Potential role for vitamin D in asthma management

A Cochrane review has provided more robust evidence that adding vitamin D supplements to routine asthma management plans may benefit patients.

However more research is required to confirm optimal dosing and the likely benefit in various patient sub-groups, co-author Dr Megan Jensen told the limbic.

Dr Jensen, an accredited practising dietitian in the University of Newcastle’s Priority Research Centre Grow Up Well, said many patients, especially families of children with asthma, would welcome vitamin D supplements.

“An easy-to-take nutritional supplement that can provide further benefit on top of normal maintenance therapy for asthma will be acceptable to a lot of families,” she said.

“However this a fat-soluble group of vitamins that is stored in the body and can have toxic effects at excessive levels.

We can’t yet recommend patients without a known deficiency take high doses of vitamin D.”

The meta-analysis comparing vitamin D versus placebo in more than 1,000 adults and children found supplementation was associated with fewer severe asthma attacks requiring oral corticosteroids (0.44 v 0.28 asthma attacks/person/year) and fewer ED visits or hospital admissions (6.3 v 2.5 attendances/100 participants).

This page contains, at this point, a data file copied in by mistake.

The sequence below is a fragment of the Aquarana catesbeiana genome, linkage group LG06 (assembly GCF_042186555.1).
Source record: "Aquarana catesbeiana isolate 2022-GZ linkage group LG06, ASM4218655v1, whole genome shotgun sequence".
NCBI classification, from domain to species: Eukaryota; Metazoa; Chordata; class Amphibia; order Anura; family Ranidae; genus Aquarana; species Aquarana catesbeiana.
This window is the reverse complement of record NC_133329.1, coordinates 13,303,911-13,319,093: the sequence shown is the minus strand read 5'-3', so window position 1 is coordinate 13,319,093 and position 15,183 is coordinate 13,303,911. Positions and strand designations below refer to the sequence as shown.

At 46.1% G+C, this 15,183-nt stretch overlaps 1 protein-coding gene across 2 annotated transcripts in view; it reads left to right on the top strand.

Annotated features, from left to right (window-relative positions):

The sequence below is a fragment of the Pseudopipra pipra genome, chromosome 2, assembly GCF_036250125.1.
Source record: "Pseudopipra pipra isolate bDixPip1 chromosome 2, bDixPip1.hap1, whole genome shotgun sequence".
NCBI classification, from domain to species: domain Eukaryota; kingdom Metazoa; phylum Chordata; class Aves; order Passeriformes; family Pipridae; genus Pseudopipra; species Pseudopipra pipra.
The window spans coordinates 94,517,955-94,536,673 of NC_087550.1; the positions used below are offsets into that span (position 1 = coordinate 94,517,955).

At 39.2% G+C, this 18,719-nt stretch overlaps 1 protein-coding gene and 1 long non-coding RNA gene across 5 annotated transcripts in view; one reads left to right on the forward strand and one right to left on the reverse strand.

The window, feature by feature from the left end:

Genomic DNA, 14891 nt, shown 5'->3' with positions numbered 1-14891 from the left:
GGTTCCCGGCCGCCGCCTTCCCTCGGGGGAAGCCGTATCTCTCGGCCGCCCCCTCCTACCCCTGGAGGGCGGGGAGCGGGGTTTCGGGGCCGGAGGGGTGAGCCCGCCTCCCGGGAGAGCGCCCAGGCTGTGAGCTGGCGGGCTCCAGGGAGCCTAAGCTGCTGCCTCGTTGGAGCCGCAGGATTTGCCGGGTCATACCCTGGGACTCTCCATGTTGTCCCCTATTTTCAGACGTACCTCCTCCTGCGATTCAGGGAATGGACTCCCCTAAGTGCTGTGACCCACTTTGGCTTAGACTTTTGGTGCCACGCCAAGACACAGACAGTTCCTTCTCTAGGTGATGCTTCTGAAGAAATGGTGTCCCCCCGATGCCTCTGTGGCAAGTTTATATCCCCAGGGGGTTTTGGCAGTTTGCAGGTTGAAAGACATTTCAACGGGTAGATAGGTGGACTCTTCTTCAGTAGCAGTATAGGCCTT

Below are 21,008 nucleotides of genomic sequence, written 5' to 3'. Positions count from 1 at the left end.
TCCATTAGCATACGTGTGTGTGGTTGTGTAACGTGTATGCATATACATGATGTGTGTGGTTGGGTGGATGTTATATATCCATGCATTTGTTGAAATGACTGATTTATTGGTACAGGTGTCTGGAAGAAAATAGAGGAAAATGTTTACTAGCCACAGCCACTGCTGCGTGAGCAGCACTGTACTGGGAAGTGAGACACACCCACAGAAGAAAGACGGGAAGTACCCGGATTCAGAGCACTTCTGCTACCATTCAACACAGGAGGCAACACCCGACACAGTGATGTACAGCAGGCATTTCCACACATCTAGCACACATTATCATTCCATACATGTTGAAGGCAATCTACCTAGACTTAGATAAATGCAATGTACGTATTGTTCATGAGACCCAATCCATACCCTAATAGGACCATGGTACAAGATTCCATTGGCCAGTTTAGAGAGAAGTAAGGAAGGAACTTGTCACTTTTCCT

There was no significant difference between the groups in either lung function tests or day-to-day asthma symptoms.

The authors said likely mechanisms of action for vitamin D included a role in preventing respiratory infections that trigger asthma attacks, anti-inflammatory activity or enhancing responsiveness to inhaled corticosteroids.

Dr Jensen said some clinicians in Canada, where they have harsh winters and low exposure to UVB rays, were already supplementing children with vitamin D.

However the Cochrane review did not have sufficient data to determine if the beneficial effects were driven by correction of sub-optimal levels of vitamin D.

“We don’t know yet if people with low levels of vitamin D respond better, if asthma severity makes a difference or the contribution of vitamin D receptor polymorphisms,” she added.


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